The city of Fort Worth is repurposing a 20-story building in downtown Fort Worth to bring multiple departments under one roof. Rendering courtesy of city of Fort Worth.
Jan. 12, 2023
With an eye on transforming the way that it delivers services, the city of Fort Worth purchased the former Pier 1 building at 100 Energy Way in 2020 with plans to house 22 departments from 14 buildings.
With the redesign of the 20-story building underway, city leaders are using the move to meet the city’s ongoing sustainability efforts as well.
“As part of the city’s new building development program, a design to Leadership in Energy and Environmental Design Silver certification has been the standard operating procedure,” said Communications and Public Engagement director Michelle Gutt. “The future city council chambers will be aiming to design to a LEED Gold design and will meet or exceed the city’s commitment to LEED Silver Certification design standards.”
A design team was created to ensure that the city’s sustainability goals are being met in the new city hall. These efforts can be broken down into several areas including infrastructure, energy, daylighting and dark sky initiatives, landscaping, and repurposing policies.
Infrastructure improvements to the nearly 20-year-old building include lower flow plumbing fixtures, LED lighting and the use of materials such as concrete with higher solar reflectance index values that will reduce the heat island effect.
Gutt outlined the specifics of the city’s infrastructure efforts in terms of improvements to plumbing and the types of materials being used.
“The planned type [of toilet] is a high-efficiency toilet that goes beyond the standard and uses 1.28 gallons-per-flush, a 20 percent savings (6 liters v. 4.8 liters).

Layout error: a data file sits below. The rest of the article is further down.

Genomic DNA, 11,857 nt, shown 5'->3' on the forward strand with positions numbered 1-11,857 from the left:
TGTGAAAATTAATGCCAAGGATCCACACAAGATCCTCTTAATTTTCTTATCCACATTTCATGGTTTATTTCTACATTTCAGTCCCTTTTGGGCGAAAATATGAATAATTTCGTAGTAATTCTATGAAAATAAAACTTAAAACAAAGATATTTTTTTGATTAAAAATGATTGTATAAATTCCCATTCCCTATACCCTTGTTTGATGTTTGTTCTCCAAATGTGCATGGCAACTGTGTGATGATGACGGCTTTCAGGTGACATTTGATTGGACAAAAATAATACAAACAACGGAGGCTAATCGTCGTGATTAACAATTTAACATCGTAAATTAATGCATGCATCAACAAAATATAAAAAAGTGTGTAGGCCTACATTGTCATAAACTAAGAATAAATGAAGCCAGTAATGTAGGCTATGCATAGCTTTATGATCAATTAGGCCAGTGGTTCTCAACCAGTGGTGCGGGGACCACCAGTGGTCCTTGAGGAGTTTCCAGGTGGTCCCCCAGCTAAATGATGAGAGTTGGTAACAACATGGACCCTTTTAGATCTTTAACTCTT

As of current plan, the marble, eucalyptus wood, and related materials in the lobby will be re-utilized and refreshed to meet the overall design. The design team is currently tracking to use recycled materials like cork for acoustic work, furniture systems that have a common spine to be used with updated finishes in the future and related elements.”
Energy usage has become an enormous issue in the construction industry and commercial real estate development. Engineers and developers are constantly looking for ways to make their buildings use less energy. One of the ways to do this is to harvest the energy available onsite.
“This fall, the design team conducted a wind study on the site to best understand where there may be wind tunnels or adverse effects to the wind circulation from the buildings on the site,” said Gutt. “The outputs of the study found that with the added elements and wind mitigation planning, the overall wind tunnel impact had been reduced greatly. The team is now currently studying if there is potential to capture wind energy through small wind turbine elements.”
Speaking of energy usage, with more and more people driving electric vehicles, Gutt added that the city is working with the design team to evaluate how many EV charging stations can be added within the current power capacity running to the site.
Another area that the city is analyzing to make the new city hall more sustainable is the use of lighting. The design team researched how “daylighting” or the use of natural light could play a role in various sections of the building and quickly noticed a common characteristic in city halls across the nation.
“Most [city council] chambers are traditionally in windowless rooms or in areas with minimal natural light entering the facility. This is due to the difficulty that can be incurred by having natural daylight interfering with the broadcast elements of the chamber,” Gutt said. “However, in the future chambers here in Fort Worth, a full sun study was completed, looking at all typical meeting times year round to ensure that natural light could enter the chambers without interfering with the broadcast. While the percentage of natural light will vary greatly throughout the year during the differing council meeting times and changing of sun angles, the intent is to leverage lighting controls to always leverage as much natural light as possible.”